Tunisian president re-elected in 'surreal' vote
Tunisian President Zine El Abidine Ben Ali has won re-election for a fourth term by an overwhelming margin in a vote denounced as “surreal” and an insult to democracy by several opposition leaders.
According to final figures announced by the Interior Ministry on Monday, Ben Ali garnered 94,48% of the weekend vote while his three challengers combined won barely 6%.
Turnout among the country’s 4,6-million registered voters was put at 91,5%.
Interior Minister Hedi Mhenni underlined in a statement to reporters that the polls had taken place in democratic fashion and an atmosphere of transparency.
“We noted no serious irregularities,” he said.
Several opposition leaders, however, described the outcome as a sham.
Ben Ali, who has maintained a tight grip on the North African country for 17 years, has won landslide victories of more than 90% in successive elections seen abroad as lacking any credibility.
He claimed 99,4% of the vote in the last elections in 1999.
The only serious opposition candidate to have taken on the head of state in Sunday’s polls was Mohamed Ali Halouani, who stood for the Ettajdid (Renewal) party and won not even 1% of the vote.
“We contest these unimaginable results and the ridiculous score of 0,95% given to our candidate,” said Ayachi Hammami, spokesperson for a group of left-wing movements in a so-called “democratic initiative”, to which Halouani’s party belongs.
“These results are an insult to Tunisians’ intelligence and represent a failure rather than a victory for the regime,” Hammami said, adding that the party is considering taking the matter before the Constitutional Council.
Two opposition parties that boycotted the vote also denounced the elections as a farce.
“The figures released are characteristic of a totalitarian and monolithic regime,” said Nejib Chebbi, head of the Progressive Democratic Party.
Mustapha Benjaafar, head of the Democratic Forum for Labour and Liberties, described Ben Ali’s score as “surreal” and said the elections marked “a missed opportunity” for the country.
But Mohamed Bouchiha, another presidential candidate who stood for the Popular Unity Party and who essentially backed Ben Ali’s re-election bid, said he was satisfied with his score of 3,78%. The remaining presidential candidate, Mounir El Beji of the Social Liberal Party, won 0,79%.
“The result is proof that we have an important place in politics and allowed us to break the 99% taboo linked to the outcome of previous elections,” said Bouchiha, who is related to the president’s wife.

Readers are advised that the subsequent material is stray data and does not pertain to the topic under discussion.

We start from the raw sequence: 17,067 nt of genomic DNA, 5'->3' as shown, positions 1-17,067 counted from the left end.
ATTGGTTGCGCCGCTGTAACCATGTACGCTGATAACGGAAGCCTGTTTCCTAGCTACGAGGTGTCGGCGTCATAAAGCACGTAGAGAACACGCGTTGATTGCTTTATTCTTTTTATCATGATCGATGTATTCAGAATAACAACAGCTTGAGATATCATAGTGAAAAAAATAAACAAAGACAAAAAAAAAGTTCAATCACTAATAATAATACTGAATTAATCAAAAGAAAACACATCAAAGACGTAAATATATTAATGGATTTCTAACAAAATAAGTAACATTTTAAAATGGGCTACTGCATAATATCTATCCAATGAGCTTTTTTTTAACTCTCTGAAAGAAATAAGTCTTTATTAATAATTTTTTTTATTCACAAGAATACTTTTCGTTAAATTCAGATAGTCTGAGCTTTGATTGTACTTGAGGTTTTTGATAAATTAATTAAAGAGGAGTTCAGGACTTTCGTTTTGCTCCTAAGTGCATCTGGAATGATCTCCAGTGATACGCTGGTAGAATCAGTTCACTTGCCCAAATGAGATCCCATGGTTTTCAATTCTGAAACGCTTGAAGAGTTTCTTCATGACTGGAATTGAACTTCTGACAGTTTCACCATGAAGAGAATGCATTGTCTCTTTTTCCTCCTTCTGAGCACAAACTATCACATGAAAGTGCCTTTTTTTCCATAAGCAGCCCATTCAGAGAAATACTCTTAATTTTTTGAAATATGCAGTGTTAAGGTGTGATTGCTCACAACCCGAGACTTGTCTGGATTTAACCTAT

Ben Ali’s party, the Democratic Constitutional Rally, also dominated the legislative elections on Sunday, winning 152 seats in the 189-seat Parliament, according to official results. The remaining seats went to five opposition parties.
In a bid to ensure plurality, the ruling party by law cannot hold more than 80% of seats in Parliament and the opposition is ensured at least 20%.
Although rights groups in Tunisia and abroad had denounced the elections as being rigged in advance, Ben Ali’s government insisted that it had gone to great lengths to ensure transparency.
Ten observers from the Arab League who oversaw the elections said late on Sunday that they had noted no flagrant irregularities.
“According to preliminary information we found no serious irregularities, just some logistical problems that do not affect the credibility of the polls,” said Ahmed Ben Helli, head of the observer mission.
However, Hammami, Chebbi and others noted widespread violations and witnesses reported seeing voters illegally casting ballots for neighbours or friends.
In one case, a man was seen by this reporter at a polling station with five electoral cards. He said he was voting for his entire family.
Ben Ali swept to power in 1987 after ousting president-for-life Habib Bourguiba in a bloodless coup. He has since maintained a tight control over the press and prevented any real dissent, with human rights leaders subjected to sustained government harassment, according to rights groups such as Amnesty International and Human Rights Watch.
Critics say the country escaped the reproaches heaped on other repressive regimes in the area because its allies—in Europe and the United States—tend to focus on Tunisia’s sound economic performance and its success in containing radical Islamic activism.—Sapa-AFP